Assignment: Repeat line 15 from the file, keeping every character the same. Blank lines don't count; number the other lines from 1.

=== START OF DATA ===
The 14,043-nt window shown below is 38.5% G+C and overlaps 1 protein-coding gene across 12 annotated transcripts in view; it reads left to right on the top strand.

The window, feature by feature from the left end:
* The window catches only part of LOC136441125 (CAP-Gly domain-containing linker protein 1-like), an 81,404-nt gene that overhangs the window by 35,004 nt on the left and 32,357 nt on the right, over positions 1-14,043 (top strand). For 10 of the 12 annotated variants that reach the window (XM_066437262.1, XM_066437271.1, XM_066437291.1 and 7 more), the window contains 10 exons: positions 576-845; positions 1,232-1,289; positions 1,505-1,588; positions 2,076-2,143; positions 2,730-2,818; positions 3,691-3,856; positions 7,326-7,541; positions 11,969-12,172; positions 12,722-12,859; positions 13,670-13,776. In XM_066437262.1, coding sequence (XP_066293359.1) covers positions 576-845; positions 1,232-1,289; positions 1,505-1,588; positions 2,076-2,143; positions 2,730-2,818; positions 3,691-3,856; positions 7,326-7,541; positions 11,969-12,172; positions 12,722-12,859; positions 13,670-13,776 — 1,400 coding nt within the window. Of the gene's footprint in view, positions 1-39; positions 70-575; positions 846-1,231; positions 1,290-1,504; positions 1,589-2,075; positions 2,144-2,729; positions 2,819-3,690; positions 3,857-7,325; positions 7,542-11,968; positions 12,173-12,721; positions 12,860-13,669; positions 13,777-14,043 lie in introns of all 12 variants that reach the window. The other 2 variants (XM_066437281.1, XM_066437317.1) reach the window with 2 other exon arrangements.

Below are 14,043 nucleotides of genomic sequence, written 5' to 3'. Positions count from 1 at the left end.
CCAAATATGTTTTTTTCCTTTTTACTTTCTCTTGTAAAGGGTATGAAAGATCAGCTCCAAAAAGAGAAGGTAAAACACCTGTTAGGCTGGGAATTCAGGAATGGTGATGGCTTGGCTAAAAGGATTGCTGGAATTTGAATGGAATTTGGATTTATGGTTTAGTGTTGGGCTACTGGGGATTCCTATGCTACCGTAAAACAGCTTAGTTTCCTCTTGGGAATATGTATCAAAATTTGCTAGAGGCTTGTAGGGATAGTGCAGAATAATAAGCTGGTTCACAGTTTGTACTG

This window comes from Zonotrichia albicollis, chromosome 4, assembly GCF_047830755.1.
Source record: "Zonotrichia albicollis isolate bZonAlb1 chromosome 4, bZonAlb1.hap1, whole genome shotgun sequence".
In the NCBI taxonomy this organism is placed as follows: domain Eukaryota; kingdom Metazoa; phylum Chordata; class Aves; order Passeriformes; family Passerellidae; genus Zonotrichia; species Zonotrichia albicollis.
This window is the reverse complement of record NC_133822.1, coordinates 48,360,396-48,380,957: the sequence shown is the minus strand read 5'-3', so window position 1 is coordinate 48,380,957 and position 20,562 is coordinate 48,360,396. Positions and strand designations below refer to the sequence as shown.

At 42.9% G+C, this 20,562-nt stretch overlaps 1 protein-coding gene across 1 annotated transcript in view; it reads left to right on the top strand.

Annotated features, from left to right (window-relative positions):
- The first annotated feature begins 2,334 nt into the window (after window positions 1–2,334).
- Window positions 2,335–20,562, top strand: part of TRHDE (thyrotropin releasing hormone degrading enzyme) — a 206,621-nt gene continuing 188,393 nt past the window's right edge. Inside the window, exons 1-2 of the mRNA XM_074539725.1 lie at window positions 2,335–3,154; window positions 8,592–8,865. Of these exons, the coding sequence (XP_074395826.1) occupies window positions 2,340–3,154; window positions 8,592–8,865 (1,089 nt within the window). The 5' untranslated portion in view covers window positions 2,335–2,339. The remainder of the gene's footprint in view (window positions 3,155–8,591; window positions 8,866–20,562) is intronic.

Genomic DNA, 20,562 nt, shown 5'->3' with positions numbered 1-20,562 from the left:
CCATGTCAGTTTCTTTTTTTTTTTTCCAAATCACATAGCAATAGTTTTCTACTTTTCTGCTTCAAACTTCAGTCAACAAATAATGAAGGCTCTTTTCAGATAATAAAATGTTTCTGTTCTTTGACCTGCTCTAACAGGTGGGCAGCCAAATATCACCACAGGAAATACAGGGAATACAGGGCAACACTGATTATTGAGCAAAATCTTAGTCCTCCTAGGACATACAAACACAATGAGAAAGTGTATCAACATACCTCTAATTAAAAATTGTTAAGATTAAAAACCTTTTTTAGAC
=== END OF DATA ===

CCATGTCAGTTTCTTTTTTTTTTTTCCAAATCACATAGCAATAGTTTTCTACTTTTCTGCTTCAAACTTCAGTCAACAAATAATGAAGGCTCTTTTCAGATAATAAAATGTTTCTGTTCTTTGACCTGCTCTAACAGGTGGGCAGCCAAATATCACCACAGGAAATACAGGGAATACAGGGCAACACTGATTATTGAGCAAAATCTTAGTCCTCCTAGGACATACAAACACAATGAGAAAGTGTATCAACATACCTCTAATTAAAAATTGTTAAGATTAAAAACCTTTTTTAGAC